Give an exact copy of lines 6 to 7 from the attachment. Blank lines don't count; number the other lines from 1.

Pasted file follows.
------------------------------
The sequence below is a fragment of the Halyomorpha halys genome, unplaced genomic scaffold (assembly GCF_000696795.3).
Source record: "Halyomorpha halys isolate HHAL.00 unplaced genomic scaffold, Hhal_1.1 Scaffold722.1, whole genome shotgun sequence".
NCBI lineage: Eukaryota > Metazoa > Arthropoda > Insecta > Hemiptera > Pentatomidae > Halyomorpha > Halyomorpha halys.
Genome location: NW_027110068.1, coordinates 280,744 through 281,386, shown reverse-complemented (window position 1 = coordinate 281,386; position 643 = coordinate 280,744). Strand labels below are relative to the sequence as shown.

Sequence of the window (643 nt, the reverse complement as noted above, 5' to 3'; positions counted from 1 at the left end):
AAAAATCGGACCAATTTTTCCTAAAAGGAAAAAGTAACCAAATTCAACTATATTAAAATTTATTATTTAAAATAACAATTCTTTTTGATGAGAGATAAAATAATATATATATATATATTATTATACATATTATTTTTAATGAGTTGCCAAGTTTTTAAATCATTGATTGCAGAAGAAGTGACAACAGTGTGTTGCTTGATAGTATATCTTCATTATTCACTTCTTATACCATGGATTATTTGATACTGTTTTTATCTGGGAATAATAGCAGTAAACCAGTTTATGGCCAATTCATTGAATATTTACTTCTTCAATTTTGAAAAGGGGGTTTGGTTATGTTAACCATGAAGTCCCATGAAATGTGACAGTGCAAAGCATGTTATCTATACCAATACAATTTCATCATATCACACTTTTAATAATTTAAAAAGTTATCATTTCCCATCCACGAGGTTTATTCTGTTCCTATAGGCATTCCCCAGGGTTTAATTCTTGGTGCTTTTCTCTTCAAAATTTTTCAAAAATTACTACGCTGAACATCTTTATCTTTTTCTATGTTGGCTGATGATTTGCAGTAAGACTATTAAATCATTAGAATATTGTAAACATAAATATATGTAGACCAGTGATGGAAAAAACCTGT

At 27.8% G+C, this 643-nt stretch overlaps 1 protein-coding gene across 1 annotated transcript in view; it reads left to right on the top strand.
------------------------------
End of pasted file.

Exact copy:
AAAAATCGGACCAATTTTTCCTAAAAGGAAAAAGTAACCAAATTCAACTATATTAAAATTTATTATTTAAAATAACAATTCTTTTTGATGAGAGATAAAATAATATATATATATATATTATTATACATATTATTTTTAATGAGTTGCCAAGTTTTTAAATCATTGATTGCAGAAGAAGTGACAACAGTGTGTTGCTTGATAGTATATCTTCATTATTCACTTCTTATACCATGGATTATTTGATACTGTTTTTATCTGGGAATAATAGCAGTAAACCAGTTTATGGCCAATTCATTGAATATTTACTTCTTCAATTTTGAAAAGGGGGTTTGGTTATGTTAACCATGAAGTCCCATGAAATGTGACAGTGCAAAGCATGTTATCTATACCAATACAATTTCATCATATCACACTTTTAATAATTTAAAAAGTTATCATTTCCCATCCACGAGGTTTATTCTGTTCCTATAGGCATTCCCCAGGGTTTAATTCTTGGTGCTTTTCTCTTCAAAATTTTTCAAAAATTACTACGCTGAACATCTTTATCTTTTTCTATGTTGGCTGATGATTTGCAGTAAGACTATTAAATCATTAGAATATTGTAAACATAAATATATGTAGACCAGTGATGGAAAAAACCTGT

At 27.8% G+C, this 643-nt stretch overlaps 1 protein-coding gene across 1 annotated transcript in view; it reads left to right on the top strand.